Press "Enter" to skip to content

Diaspora Hypertext Posts

Mapping the 18th Century French Book Trade

Image
“Europeans Purchasing a Slave Woman, late 18th cent.,” Guillaume Raynal, Histoire Philosophique et Politique . . . des Europeens dans les Deux Indes (Geneva, 1780), vol. 7, p. 377. (Copy at the John Carter Brown Library at Brown University) Image Reference H005 as shown on www.slaveryimages.org, compiled by Jerome Handler and Michael Tuite, and sponsored by the Virginia Foundation for the Humanities and the University of Virginia Library.

From The French Book Trade in Enlightenment Europe website:

Attending to the Dead

“And history is how the secular world attends to the dead.”
–Saidiya Hartman, Lose Your Mother

I’ve finished one of the six books on my winter break reading list: Saidiya Hartman’s Lose Your Mother: A Journey Along the Atlantic Slave Route. I received this book from A.K.F. to inspire me to finish my comprehensive exams. Since those are done (passed!) I am finally getting around to the books I want to read.

At first I was skeptical. Hartman also wrote Scenes of Subjection which I’d heard was a history of slavery and African-American roots tourism that emphasized rupture, dislocation, and anonymity over resistance, resilience, and return. I knew that Lose Your Mother was more speculative, more of a neo-slave narrative. I’d heard her read a chapter at an African diaspora conference at Duke University. But I don’t agree with the we-are-so-lost-and-have-lost-so-much construction of African diaspora history. So I’d–foolishly–never actually picked her book up.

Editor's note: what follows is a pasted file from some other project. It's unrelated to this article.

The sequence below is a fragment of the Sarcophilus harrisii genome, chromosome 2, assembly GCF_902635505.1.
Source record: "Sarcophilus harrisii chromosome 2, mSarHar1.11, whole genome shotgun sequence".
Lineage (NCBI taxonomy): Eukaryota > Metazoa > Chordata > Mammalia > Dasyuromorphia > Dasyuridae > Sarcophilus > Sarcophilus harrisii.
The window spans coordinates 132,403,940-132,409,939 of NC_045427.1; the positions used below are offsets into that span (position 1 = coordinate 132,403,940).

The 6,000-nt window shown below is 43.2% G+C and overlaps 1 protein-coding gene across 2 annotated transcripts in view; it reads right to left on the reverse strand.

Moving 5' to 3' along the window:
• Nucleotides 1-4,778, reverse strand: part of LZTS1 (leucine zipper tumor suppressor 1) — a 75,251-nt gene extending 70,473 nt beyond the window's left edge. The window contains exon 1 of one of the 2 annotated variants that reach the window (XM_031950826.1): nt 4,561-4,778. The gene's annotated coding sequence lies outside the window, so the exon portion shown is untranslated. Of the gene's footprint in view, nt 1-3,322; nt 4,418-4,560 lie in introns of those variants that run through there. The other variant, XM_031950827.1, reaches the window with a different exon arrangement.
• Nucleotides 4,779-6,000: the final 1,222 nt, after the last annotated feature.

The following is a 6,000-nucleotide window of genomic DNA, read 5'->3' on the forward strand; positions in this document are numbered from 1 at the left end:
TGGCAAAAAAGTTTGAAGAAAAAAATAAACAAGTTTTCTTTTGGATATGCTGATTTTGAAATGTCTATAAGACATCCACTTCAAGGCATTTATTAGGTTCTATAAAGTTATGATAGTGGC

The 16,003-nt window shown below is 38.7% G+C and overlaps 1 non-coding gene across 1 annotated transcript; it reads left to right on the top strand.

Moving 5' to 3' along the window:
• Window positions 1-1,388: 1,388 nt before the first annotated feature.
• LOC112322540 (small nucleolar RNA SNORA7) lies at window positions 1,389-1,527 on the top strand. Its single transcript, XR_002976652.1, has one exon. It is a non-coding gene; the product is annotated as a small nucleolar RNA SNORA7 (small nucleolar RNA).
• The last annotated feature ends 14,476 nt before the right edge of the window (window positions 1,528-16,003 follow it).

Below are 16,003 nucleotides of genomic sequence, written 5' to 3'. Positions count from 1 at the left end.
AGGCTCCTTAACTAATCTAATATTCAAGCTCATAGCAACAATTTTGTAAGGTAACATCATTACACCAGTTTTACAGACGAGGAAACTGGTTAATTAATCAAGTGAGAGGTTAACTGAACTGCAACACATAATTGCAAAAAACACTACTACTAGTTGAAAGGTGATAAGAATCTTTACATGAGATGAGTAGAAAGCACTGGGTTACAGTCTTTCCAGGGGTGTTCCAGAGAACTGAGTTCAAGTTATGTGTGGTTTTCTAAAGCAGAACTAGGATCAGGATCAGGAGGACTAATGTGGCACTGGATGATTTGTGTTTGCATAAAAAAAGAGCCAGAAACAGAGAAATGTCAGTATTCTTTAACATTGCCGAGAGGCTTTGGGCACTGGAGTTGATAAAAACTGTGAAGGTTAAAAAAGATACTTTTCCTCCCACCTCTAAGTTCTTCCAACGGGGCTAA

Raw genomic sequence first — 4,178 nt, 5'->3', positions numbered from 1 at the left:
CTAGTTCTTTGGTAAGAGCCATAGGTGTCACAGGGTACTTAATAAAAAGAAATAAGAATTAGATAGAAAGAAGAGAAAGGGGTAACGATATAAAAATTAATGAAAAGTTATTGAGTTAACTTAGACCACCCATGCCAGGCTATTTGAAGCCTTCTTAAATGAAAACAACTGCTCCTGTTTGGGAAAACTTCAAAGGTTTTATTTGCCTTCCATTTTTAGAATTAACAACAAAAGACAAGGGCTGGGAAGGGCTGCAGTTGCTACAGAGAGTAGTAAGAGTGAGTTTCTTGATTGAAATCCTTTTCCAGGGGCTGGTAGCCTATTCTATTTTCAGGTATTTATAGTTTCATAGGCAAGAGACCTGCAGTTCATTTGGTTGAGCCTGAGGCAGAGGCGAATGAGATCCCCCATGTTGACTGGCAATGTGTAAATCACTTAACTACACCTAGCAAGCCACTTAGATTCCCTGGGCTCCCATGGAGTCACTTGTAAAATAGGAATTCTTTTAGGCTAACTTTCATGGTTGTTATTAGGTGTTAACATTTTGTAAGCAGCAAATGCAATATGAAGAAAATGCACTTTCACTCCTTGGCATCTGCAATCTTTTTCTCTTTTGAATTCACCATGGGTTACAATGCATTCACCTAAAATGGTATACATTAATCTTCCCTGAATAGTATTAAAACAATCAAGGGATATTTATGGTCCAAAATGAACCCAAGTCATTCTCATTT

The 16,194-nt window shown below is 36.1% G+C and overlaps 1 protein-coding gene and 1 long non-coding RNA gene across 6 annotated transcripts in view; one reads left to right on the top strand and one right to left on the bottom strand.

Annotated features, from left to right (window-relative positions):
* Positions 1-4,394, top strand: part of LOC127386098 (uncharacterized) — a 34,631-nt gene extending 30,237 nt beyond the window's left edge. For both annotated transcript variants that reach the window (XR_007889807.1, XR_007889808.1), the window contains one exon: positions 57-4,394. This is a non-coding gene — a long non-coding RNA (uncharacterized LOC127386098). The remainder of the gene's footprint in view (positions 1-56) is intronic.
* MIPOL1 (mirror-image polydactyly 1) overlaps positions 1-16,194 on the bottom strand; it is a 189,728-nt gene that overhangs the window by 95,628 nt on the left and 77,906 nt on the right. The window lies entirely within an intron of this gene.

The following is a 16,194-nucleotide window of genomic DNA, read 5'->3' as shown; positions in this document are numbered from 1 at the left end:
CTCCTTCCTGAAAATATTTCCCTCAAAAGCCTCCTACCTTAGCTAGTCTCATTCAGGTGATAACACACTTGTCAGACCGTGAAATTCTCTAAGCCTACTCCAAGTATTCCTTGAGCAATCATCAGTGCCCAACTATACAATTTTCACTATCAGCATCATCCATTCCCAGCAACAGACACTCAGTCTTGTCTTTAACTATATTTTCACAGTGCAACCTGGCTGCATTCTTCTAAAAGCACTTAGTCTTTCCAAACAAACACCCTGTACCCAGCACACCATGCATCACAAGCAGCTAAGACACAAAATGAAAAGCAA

Dispossession and the African Diaspora

Thoughts after reading Katherine McKittrick’s Demonic Grounds:

First, dispossession is crucial to creating African diasporas.

Dispossession refers to the sense of injustice, the sense that something has been taken: land, goods, labor, religion, art, natural resources, manufacturing, or people. Dispossession is not the same as dispersal, which is necessary to create the conditions of diaspora but alone does not naturally create a diaspora. [For more on elements of diaspora, Kim Butler has a very concise definition in an article entitled, “Defining Diaspora, Refining a Discourse” in a 2001 issue of Diaspora]. Something extra is needed to bring the dispersed population streams into conversation with each other. For the African diaspora, a discourse of dispossession has been central to the construction of a shared identity and politics–even when black populations don’t always agree on what that shared identity and politics means.

For the African diaspora, it is this discourse of dispossession that allows seemingly disparate populations in Canada, New York, Vera Cruz, Port-au-Prince, Bahia and Cartagena to speak to each other. As those conversations have changed over time it is this sense of dispossession that allows new conversations to begin. By following the discourse of dispossession as it waxes and wanes within and between African diaspora populations, scholars can begin to understand how linkages to the African diaspora are created and broken [Tiffany Ruby Patterson and Robin D. G. Kelley].